Overheard when i was on a tram the other day, a man with no hair but tattoos all over his body talking to a short girl in a bowler hat and torn jeans:
“I have a philosophical idea that i’d like to run past you. It seems that unlike in the sciences where there are generally accepted theories, in the humanities at any one time in any one discipline, there are many competing theories, and every one of them is constantly being trashed by certain camps which uphold a competing theory, and as a consequence there is no agreed way of discerning any real objective truth about anything. But i wonder if it is the nature of subjectivity that in the humanities no theory can every be truly known, as there is no apparatus associated with it. Even if we think we understand a theory in fact it is just our own recreation of it in our own mind which have fabricated, an imperfect copy, so we can never do the original the justice it deserves. I’ll exclude various borderline humanities like oh psychology where there perhaps is a certain intersection with material and focus on the purely theoretical. This problem is the cause of the endless disruption, and in fact hinders progress in the humanities because we are constantly reverting to ground zero, every theory is a house of cards which is liable to tumble at any moment so there is no real progress. Well, the problem at the core of it is i think that we expect theories to all occupy the same reality-defining space – like they do in science (where they all do attempt to define the same reality ie the physical world). But in the humanities that space is actually a subjective space, which is the mind of whoever is contemplating it, and there are a potentially infinite number of these spaces. The upshot of this is that there can be contradicting theories that are equally valid, so long as they occupy a different space. The point is not to find one theory that rules them all, but simply to build within whatver mind/space you occupy a theoretical stucture that ‘suits’. And by suits i don’t even mean that it has to be correct exactly but perhaps there is an aesthetic quality to it as well. Anyway that’s as far as i’ve got with that thought. Oh except to add that more can be done by accepting a theory’s self defined truth and attempting to build onto it (as there can be no invalid theories as long as someone has chosen to put it in his mind/reality) than by attempting to destroy and replace it. There might still be disagreements about how one applies the theory to this reality i suppose. ”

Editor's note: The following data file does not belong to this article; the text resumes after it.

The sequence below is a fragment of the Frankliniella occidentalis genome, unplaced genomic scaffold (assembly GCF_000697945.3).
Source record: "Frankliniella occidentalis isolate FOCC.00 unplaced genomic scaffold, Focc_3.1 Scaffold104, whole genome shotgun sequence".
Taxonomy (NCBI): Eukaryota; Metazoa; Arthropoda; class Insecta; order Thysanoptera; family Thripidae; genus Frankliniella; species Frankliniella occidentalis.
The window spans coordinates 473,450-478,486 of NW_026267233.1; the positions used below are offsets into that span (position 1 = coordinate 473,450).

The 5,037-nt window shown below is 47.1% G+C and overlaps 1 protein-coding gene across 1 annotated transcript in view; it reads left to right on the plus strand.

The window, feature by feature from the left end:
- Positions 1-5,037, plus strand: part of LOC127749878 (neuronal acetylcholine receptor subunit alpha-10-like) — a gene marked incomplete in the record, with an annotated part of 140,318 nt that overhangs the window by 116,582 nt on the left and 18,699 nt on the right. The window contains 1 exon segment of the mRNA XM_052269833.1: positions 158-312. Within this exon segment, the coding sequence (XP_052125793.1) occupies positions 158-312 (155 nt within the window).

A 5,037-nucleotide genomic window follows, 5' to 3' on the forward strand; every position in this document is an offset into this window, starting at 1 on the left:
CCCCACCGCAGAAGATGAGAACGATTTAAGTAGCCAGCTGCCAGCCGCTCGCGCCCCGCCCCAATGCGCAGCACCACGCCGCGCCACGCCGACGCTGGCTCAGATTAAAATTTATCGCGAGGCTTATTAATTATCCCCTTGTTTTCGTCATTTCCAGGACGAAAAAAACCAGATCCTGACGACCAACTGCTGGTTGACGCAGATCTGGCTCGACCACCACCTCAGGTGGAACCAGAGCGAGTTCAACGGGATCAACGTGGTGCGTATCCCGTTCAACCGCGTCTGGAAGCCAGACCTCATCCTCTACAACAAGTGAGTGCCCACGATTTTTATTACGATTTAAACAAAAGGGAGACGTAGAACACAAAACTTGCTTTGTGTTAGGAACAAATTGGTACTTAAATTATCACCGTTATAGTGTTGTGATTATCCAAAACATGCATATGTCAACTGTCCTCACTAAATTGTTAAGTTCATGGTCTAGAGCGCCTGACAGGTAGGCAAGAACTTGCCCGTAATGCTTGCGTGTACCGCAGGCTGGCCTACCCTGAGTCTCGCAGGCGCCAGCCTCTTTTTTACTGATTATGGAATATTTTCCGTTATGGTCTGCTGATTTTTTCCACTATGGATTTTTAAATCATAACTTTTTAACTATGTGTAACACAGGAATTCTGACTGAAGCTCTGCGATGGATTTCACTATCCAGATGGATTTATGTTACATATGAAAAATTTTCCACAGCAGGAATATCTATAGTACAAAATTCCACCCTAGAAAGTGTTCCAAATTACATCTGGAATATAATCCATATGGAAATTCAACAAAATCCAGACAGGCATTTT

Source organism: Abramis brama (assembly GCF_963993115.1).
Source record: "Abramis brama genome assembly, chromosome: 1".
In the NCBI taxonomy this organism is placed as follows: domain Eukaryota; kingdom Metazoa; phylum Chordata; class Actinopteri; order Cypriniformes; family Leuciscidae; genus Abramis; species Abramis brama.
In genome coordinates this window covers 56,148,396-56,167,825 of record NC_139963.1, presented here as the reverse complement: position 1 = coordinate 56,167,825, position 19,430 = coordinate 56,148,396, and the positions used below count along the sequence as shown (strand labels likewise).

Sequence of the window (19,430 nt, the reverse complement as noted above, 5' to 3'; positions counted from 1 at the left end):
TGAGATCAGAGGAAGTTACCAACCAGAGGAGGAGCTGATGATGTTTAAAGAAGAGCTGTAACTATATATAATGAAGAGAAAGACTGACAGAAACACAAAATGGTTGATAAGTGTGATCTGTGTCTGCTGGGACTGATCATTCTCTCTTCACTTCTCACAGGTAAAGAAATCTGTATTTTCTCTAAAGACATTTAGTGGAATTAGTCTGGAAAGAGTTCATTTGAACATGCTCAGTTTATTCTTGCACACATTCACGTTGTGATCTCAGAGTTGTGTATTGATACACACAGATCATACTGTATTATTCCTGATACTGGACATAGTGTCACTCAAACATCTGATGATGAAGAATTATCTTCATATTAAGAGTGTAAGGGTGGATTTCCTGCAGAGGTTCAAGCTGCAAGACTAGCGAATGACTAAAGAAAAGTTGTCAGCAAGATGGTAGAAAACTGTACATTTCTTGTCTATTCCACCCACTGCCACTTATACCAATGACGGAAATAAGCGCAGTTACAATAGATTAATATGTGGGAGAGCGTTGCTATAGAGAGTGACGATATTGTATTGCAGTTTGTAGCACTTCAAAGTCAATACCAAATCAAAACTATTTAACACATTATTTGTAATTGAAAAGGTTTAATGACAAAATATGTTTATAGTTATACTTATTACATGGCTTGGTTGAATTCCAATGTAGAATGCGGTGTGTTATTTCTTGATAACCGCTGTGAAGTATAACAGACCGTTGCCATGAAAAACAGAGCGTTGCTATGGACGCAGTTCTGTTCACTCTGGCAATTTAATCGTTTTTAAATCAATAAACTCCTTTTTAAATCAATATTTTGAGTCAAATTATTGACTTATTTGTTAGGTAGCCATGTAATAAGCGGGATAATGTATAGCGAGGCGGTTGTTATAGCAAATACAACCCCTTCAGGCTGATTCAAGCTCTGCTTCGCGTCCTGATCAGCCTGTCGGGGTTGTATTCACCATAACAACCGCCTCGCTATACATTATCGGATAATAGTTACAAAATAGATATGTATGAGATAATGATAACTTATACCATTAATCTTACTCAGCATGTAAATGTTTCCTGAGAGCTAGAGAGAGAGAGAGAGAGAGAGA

“So you’re saying that theories are like tools” said the girl with the torn jeans and hat. “that it is no use debating whether a theory is true or false. each theory inhabits its own theory space, which it can only share with theories which are complementary. but that does not mean that theories which are contradictory are false in any absolute sense. They are simply false in that particular theory space. in their own theory space which they inhabit they are true. What really matters is how useful a theory is. And a theories usefulness is a direct function of its simplicity – which in fact, is its beauty. When we wish to apply theory to a problem, we should chose the tool that fits the task. The others can remain on the bench. The classic example is Newton’s physics vs Einsteins relativity. Newton’s theories are much better for many applications, it is no use saying they are ‘false’, it is more like arguing about how fine a point is required on the chisel. The same is true of theories in the humanities, or any discipline. Effort needs to be applied to demonstrating the usefulness of a particular theory, rather than attempting defend it as ‘true’ which can actually never be resolved.’
At that point i had to leave the tram.
Cold winds blow off the Monaro.. it is the time of year for bone white knuckles and frost. The land is hard, hard. The old farmers used to say this. We all occupy the tiniest fleck of existence between the vast twin cosmoi of death: the death that is after, and the death before.